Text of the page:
We are in a journey through art and history at the Telfair Museum, a cherished gem nestled in the heart of Savannah, Georgia. Established in 1883, the Telfair Museum holds the distinction of being the oldest public art museum in the South.
- Telfair Museum history
- Exploring the Three Sites
- Telfair Academy
- Owens-Thomas House & Slave Quarters
- Jepson Center for the Arts
Comprising three unique sites, the Telfair Academy, the Owens-Thomas House & Slave Quarters, and the Jepson Center for the Arts, the museum showcases an exceptional collection of American and European art spanning over two centuries.
Telfair Museum history
It’s amazing how one person’s generosity and vision can impact a community for generations to come. Mary Telfair’s bequest has given birth to the Telfair Museum, which is now a beloved cultural institution in Savannah.
It’s heartwarming to know that her family’s passion for the arts and the preservation of history continues to influence the museum’s growth and development.
Designed by renowned architect William Jay in the early 19th century, the Telfair Academy originally served as a family mansion.
Following Mary Telfair’s bequest, the building underwent significant renovations to transform it into a public art museum.
The Telfair Academy officially opened its doors in 1886, showcasing a diverse collection of American and European art, ranging from paintings and sculptures to decorative arts and furniture, for the Savannah community to enjoy.
The Telfair Museum expanded its footprint in 1951 with the acquisition of the Owens-Thomas House & Slave Quarters, a stunning Regency-style mansion also designed by William Jay.
The site provides visitors with a glimpse into the lives of both the wealthy occupants and the enslaved people who lived and worked there.
In 2006, the museum expanded yet again with the addition of the Jepson Center for the Arts, a modern architectural masterpiece designed by Moshe Safdie.
Exploring the Three Sites
The architecture and design of the building reflect the Neoclassical style popular during the early 19th century.
William Jay’s expert craftsmanship is evident in the intricate moldings, the grand rotunda, and the stunning Telfair family sculptures that adorn the premises.
The diverse collection of American and European art spans several centuries, encompassing paintings, sculptures, and decorative arts. You can appreciate works by renowned artists such as Frederick Carl Frieseke, Childe Hassam, and Robert Henri.
Owens-Thomas House & Slave Quarters
The history of the site as a Regency-style mansion is preserved through its carefully restored architecture, including the iconic ironwork, the ornate plasterwork, and the unique bridge that connects the main house to the garden.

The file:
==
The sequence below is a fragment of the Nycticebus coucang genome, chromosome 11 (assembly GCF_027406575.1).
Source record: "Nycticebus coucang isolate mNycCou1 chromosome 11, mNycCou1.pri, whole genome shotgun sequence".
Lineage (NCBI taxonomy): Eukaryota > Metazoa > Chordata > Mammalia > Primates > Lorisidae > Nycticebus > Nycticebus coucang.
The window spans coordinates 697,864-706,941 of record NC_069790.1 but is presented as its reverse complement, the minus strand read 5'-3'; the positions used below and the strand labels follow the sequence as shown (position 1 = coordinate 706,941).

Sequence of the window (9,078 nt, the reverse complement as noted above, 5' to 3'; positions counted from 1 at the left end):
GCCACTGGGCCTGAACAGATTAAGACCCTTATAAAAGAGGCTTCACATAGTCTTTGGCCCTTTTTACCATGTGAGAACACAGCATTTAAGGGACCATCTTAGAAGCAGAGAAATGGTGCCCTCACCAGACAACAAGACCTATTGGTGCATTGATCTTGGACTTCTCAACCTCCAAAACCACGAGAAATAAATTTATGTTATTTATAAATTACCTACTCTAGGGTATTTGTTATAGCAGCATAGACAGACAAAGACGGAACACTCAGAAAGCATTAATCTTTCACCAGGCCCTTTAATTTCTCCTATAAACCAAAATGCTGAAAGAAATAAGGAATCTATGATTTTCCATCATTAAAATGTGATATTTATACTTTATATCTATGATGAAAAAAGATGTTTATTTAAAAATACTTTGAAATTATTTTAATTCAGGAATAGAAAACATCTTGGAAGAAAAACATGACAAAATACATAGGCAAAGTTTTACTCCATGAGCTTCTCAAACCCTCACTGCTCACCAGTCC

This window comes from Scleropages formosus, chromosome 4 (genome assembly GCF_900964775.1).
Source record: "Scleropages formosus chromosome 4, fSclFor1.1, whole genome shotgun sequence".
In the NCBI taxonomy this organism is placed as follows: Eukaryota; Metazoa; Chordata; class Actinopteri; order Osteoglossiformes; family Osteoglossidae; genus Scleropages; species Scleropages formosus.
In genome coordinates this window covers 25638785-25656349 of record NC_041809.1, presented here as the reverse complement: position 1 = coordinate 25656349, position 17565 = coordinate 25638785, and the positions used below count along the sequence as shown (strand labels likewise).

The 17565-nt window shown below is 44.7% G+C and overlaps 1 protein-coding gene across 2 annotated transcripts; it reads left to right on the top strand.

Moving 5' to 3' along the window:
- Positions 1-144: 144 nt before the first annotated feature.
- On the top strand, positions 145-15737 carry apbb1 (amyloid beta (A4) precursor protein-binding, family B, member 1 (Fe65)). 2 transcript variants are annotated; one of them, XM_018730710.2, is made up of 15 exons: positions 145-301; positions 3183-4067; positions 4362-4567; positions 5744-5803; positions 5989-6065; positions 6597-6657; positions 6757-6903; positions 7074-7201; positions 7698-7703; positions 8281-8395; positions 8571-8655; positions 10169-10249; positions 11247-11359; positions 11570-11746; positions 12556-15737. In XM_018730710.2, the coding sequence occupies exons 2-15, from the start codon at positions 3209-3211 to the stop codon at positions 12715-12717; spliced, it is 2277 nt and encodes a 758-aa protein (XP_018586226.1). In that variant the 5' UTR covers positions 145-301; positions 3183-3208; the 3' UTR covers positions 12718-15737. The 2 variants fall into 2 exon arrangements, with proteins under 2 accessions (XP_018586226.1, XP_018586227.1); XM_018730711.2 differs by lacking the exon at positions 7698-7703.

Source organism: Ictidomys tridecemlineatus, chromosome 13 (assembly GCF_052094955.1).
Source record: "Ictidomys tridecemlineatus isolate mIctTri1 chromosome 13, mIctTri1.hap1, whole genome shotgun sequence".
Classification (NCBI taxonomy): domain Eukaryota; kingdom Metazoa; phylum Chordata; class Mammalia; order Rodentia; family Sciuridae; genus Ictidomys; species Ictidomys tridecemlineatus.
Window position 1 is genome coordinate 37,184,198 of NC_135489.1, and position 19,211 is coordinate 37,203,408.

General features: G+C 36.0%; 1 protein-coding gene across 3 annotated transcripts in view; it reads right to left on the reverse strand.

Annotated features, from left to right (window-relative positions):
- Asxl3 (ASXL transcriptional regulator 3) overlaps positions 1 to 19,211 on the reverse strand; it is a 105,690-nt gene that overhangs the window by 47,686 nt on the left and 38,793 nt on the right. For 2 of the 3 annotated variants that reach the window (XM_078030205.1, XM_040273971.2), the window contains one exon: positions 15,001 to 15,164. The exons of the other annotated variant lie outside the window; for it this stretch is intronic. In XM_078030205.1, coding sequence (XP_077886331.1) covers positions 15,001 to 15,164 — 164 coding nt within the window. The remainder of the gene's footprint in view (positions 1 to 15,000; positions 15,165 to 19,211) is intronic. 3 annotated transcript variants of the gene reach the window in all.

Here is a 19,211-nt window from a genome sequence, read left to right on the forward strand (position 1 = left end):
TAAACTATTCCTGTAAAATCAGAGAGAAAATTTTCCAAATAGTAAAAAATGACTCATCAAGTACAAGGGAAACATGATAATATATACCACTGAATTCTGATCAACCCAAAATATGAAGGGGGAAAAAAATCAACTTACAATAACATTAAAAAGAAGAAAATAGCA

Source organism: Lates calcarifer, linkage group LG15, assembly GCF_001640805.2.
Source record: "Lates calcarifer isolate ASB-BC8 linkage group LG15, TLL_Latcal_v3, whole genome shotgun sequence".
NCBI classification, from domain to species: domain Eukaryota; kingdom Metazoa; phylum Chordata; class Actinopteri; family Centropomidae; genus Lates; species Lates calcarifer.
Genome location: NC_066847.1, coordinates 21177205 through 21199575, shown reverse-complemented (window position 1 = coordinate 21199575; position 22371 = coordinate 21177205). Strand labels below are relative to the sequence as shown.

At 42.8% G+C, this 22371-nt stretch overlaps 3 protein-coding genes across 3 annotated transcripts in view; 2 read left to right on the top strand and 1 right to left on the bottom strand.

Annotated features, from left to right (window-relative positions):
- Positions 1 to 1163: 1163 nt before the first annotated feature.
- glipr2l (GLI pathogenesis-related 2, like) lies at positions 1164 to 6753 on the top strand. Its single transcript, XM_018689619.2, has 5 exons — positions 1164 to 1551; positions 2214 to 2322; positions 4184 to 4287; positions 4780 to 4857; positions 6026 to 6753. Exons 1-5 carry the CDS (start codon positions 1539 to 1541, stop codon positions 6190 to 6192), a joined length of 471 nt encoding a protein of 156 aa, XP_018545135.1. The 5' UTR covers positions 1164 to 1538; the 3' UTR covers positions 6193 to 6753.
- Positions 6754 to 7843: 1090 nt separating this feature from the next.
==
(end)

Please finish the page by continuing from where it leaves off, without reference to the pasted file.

The powerful narrative of slavery and the lives of the enslaved people who lived and worked at the site is brought to light through carefully researched and presented exhibits, helping visitors understand the complexities and human stories behind this period in American history.
Jepson Center for the Arts
The contemporary design by Moshe Safdie stands in contrast to the historic buildings of the Telfair Academy and Owens-Thomas House. Its striking glass and white façade symbolize a beacon of modernity and creativity in Savannah’s historic district.
The focus on modern and contemporary art is evident in the Jepson Center’s impressive collection, featuring works by acclaimed artists such as Jasper Johns, Roy Lichtenstein, and Richard Estes.
How to get there and parking options
The Telfair Museum, located in Savannah’s historic district, is easily accessible by various modes of transportation.
By car: If you are driving, you can find metered street parking around the museum, with a 2-hour limit enforced between 8 AM and 5 PM from Monday to Friday, and 8 AM to 8 PM on Saturdays. Keep in mind that parking is free on Sundays and city holidays.
For a longer visit, consider parking in one of the nearby parking garages. The closest option is the Robinson Parking Garage, located at 132 Montgomery Street, just a few blocks from the museum. Other nearby garages include the State Street Parking Garage and the Whitaker Street Parking Garage.
By public transportation: If you prefer public transportation, the Chatham Area Transit (CAT) offers multiple bus routes that pass near the museum. The free DOT Express Shuttle also has stops close to the museum sites, making it a convenient option for visitors.
By walking or biking: For those who enjoy walking or biking, Savannah’s historic district is pedestrian and bike-friendly, with many scenic routes to explore as you make your way to the Telfair Museum.
In conclusion, the Telfair Museum offers a captivating journey through art and history in the heart of Savannah, Georgia.
With three unique sites, visitors can explore a diverse collection of American and European art, delve into the stories of Savannah’s past, and experience the creativity and innovation of modern art.